“I’m happy for you,” George said and finished her lunch.

Eden 34:1

ruejacobSophia was moving her clothes from her steamer trunk into a wardrobe in the corner of the vast bedroom room Eleanor had insisted she take in the house in Paris. But Eden was still not sure if it was enough.

“Are you sure you don’t mind living in Eleanor’s house?” Eden asked.  “I could get us our own place if you prefer.”

The question of money came up automatically in Sophia’s mind, but she did not voice it. “It would be wasteful to let all these rooms stand empty, don’t you think? If Eleanor really doesn’t mind.”

“She insists, you heard her. But if you want something else…”

“I don’t. There’s not a thing in the world I want,” Sophia said.

They worked together quietly for a moment.

“Maybe I’ll just call on Liz tomorrow afternoon and see who is in Paris. We could have dinner with George and Sylvie,” Eden suggested.

“That would be lovely.”

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Eden watched Sophia work for a long moment, changing her weight from foot to foot and running her hand through her hair. “Thank you,” she finally said.

Sophia looked up. “What for?”

“Thank you for coming.” Eden took Sophia in her arms. “Je t’aime,” she said, kissing her. “Je t’aime, je t’aime…si beaucoup.”

Eden 33:3

Dearest daughter,

I cannot take back the shock I felt at luncheon yesterday when you announced your plans to leave Boston. I cannot take back the first impression it gave me when Miss Smith explained her intention to support your medical education.

It is difficult for a young person to understand the grief of a parent who, even when proud of a child’s accomplishments, must lose a certain intimacy with that child and give way for the larger world. Perhaps you will never quite understand this, Sophia, if you have no children of your own. But however I grieve at the thought of your going so far from all you have held dear in your young life, know that I am proud of you as well.

When I imagined you a grown woman, I never imagined someone like Miss Smith as your friend, and I have spent many hours in worry for your well being, since learning of your devotion to her. But I see that you will not relent in your intention to stay by her side and I have no choice but to accept this.

If Miss Smith keeps her word about supporting you at the medical college in Paris, I cannot but thank her in the humblest way, for doing something for my only child I could not do myself. I find that I must trust in the good judgment and faith your father and I have tried to pass onto you and believe in Miss Smith for your sake.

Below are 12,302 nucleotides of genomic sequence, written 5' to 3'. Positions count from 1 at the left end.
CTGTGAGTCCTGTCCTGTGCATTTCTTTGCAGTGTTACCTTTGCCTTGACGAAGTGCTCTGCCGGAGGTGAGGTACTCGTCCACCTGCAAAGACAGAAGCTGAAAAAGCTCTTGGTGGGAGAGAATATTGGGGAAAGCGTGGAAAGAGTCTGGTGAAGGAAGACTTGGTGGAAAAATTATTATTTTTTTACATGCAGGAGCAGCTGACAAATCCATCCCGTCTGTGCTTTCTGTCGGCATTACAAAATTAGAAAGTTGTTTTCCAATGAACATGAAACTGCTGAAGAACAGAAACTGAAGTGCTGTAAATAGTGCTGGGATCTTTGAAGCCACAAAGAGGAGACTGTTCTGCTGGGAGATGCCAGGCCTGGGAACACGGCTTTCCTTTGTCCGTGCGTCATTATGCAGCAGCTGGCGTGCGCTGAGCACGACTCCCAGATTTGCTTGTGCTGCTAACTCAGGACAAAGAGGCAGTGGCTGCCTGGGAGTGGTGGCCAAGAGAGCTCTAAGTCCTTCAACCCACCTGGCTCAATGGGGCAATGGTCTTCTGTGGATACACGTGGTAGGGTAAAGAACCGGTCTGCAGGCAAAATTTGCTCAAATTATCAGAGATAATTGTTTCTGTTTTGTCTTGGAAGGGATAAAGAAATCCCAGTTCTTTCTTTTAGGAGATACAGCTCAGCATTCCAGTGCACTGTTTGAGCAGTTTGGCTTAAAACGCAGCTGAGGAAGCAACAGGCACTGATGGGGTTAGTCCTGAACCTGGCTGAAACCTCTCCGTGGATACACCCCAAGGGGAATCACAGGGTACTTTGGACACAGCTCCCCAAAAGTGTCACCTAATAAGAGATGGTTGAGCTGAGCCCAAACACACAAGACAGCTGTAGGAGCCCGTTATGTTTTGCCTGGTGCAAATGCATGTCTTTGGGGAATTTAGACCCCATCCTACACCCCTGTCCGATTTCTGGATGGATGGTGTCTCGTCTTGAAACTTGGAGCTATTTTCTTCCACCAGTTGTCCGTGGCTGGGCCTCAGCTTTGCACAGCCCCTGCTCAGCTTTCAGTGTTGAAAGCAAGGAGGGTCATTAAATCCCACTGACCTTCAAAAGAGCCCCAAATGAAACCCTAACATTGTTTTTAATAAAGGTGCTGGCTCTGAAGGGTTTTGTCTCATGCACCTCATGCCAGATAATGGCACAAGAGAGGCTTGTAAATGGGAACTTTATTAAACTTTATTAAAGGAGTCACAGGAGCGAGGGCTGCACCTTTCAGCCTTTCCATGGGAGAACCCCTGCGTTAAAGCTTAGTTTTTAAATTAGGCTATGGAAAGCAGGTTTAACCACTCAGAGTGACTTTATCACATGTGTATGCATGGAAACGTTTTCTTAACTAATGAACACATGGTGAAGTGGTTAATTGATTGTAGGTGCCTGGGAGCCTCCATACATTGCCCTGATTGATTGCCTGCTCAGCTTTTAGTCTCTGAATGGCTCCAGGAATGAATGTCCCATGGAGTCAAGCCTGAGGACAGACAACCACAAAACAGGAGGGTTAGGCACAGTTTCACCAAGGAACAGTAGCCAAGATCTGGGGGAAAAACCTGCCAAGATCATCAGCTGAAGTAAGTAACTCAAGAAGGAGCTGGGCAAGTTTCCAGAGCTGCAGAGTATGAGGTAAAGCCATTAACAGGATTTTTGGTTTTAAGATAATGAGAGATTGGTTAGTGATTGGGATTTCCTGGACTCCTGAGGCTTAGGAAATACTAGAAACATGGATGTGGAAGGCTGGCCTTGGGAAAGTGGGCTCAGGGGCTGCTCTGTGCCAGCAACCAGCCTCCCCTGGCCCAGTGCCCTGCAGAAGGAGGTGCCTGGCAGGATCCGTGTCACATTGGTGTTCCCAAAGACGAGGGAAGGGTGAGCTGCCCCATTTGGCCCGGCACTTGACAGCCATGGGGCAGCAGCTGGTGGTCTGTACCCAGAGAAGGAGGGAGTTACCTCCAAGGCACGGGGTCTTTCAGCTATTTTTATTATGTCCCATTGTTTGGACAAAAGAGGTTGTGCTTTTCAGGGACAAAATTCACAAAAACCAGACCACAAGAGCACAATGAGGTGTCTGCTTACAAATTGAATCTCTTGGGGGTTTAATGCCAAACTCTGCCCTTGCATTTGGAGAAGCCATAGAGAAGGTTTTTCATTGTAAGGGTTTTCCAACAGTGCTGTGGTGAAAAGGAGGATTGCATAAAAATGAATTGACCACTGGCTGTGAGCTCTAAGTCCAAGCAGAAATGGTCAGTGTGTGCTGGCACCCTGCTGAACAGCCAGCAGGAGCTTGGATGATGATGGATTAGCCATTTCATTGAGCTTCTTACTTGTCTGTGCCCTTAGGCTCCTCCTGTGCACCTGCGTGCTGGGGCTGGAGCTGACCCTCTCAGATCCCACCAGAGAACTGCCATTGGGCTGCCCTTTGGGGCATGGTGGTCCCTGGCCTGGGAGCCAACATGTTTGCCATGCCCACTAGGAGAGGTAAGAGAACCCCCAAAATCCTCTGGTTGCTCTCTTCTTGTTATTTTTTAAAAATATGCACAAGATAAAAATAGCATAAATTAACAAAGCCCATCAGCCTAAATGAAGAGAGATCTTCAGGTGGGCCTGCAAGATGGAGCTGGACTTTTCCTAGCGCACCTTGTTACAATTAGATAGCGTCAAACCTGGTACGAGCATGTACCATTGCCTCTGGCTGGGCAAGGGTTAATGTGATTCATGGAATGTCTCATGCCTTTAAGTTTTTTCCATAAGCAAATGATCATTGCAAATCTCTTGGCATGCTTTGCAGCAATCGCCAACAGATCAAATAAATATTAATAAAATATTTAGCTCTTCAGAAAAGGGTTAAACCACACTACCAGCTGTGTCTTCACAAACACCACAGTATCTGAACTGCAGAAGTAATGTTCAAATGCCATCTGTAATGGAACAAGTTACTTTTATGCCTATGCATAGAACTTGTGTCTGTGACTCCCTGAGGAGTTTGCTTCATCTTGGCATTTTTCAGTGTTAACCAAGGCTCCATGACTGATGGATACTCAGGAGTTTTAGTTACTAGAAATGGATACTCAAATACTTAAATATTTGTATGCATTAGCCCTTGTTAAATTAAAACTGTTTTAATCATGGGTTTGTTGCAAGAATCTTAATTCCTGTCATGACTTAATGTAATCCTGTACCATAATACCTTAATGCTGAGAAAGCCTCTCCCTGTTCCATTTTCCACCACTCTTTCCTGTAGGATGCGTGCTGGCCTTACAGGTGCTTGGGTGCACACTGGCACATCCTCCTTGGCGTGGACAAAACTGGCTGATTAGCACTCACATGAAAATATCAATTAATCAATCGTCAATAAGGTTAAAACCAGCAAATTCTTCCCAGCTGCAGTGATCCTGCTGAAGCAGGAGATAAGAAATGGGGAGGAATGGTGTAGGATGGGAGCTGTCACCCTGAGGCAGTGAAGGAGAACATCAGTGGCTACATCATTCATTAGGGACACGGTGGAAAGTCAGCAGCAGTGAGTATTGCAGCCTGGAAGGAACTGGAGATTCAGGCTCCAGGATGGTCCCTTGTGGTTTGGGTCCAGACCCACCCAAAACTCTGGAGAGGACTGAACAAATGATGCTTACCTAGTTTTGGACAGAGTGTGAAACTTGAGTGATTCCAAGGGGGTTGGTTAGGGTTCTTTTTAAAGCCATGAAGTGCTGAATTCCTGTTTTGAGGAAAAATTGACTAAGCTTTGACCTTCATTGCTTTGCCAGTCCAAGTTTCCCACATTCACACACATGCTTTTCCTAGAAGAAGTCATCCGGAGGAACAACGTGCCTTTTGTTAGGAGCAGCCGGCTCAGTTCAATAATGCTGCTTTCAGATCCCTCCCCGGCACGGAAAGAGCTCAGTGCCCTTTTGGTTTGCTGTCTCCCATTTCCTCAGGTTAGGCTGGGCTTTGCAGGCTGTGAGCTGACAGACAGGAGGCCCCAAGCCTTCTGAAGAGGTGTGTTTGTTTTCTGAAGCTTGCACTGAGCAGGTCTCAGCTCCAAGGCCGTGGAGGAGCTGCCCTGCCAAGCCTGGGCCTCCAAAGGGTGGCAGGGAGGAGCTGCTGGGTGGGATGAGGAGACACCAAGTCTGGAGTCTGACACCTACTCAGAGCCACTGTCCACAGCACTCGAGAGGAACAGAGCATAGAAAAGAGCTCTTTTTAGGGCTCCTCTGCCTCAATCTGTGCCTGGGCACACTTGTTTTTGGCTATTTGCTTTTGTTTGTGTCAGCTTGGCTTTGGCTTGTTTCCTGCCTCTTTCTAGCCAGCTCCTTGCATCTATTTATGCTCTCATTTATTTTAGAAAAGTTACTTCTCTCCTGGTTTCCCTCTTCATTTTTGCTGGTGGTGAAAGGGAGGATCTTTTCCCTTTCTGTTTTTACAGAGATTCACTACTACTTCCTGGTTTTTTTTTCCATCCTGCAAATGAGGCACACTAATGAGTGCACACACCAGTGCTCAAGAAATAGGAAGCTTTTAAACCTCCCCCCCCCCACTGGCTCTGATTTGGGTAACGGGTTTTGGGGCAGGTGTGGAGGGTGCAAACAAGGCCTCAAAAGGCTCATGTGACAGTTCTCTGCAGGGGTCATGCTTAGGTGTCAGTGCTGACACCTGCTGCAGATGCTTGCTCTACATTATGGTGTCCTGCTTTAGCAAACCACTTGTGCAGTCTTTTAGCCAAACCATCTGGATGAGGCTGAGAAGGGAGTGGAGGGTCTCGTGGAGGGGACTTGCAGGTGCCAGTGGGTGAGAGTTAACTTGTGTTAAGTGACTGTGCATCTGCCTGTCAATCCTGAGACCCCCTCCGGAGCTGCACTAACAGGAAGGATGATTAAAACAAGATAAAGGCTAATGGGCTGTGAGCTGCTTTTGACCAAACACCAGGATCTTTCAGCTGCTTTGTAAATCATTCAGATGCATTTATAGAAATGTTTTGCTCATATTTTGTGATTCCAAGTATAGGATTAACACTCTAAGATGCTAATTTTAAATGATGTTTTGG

I will not pretend that this is what I would have chosen for you. I cannot say I do not hope that your life will lead you—for all happy reasons—back to Boston and the people who have loved you since your birth. But wherever life takes you, dearest child, may God go with you and bless you there.

Your mother,

Olivia Beales Abington

Eden 33:2

Sophia“What money?” Sophia asked immediately when they had taken leave of her parents and begun walking to the hotel where they were staying. “I know you’ve sold some pictures, but—”

“It isn’t from the pictures.”

“From your family then? How can I ask them to pay my way when my own family—”

“Not from my family.” Eden’s voice betrayed impatience.

Sophia suddenly stopped walking. Eden stopped too.

“I said I would go with you anywhere. I put no conditions on my promise,” Sophia said.

“Then come with me to Paris and take up your work there. Isn’t it better that way? I thought you would be pleased.”

Sophia eyed the pavement for a moment. She was pleased—more than she wanted to admit to herself. Wherever the money came from, it must Eden’s to spend—Eden wouldn’t lie about that. And didn’t Sophia deserve some kind of compensation? If she had to live abroad and learn the ways of a place and a people so alien to her own, wasn’t it only right that she should at least be allowed to pursue the one goal that had guided her life until now?

For the first time, Sophia’s heart really swelled at the thought of Paris. It was a beautiful city, after all. She was sure, like Eden, that she could pass the entrance exams—even in French—and the thought of taking her degree at such an esteemed institution tempted her to premature pride.

Eden

At last she lifted her head to meet Eden’s earnest eyes. “I am pleased. I only wish 

you had not surprised me in front of my parents.”

“I’m sorry. You’re right. It was foolish.” Eden reached for Sophia’s hand, placed it in the crook of her arm, and they walked on to the hotel.  

They did not speak of the source of the money again.

Eden 33:1

EdenEden looked from her soup to Sophia’s mother.

They had been in Boston for little more than a week, but their passage to Liverpool was already booked.

“Paris?” Mrs. Abington said with a worried frown.

“Yes, Mother,” Sophia said evenly.

But Mrs. Abington turned to her husband, in silent expectation.

Mr. Abington looked at Eden. “Your painting career demands your presence in France, I suppose?”

Eden put down her spoon. “Well, ‘demands’…”

“Yes,” Sophia cut in. “Eden’s work is already quite promising. It has been selling in Europe—all the painting she did in Arizona—and she needs to be in Paris.”

“Dear child,” Mr. Abington turned to his daughter. “However true that may be—however commendable Miss Smith’s work—your own ambitions require you to be in Boston, do they not?”

Sophia shifted her weight and took a breath. “I have decided not to…” Sophia lost her courage.

But Eden broke in. “She will continue her studies at the Ecole Medicine in Paris and take a medical degree there.”

Sophia turned to Eden in confusion, “You know I can’t afford that.”

“Never mind the expense, Sophie.” Eden spoke as if Sophia’s parents weren’t there. She nearly reached out to take Sophia’s hand before she remembered they were. She stopped herself and brought her own hands together instead, and nervously twisted the ring she had finally agreed to take from Eleanor.

“I have some money—enough for two to live on as well as to pay Sophia’s fees at the medical school. It is only on the condition that the Ecole Medicine accepts her as a student that we will stay on in Paris.” Eden smiled at Sophia.  “But I am certain they will.”

Mrs. Abington spoke at last. “You accept such dependence on Miss Smith, Sophia?”

Sophia looked at Eden. “I don’t know.”

Sophia

There was silence for a moment.

“Perhaps it would be best to talk of this again in a few days,” Mr. Abington announced. He picked up a fork and gave his attention to his meal, and the others quietly followed his example.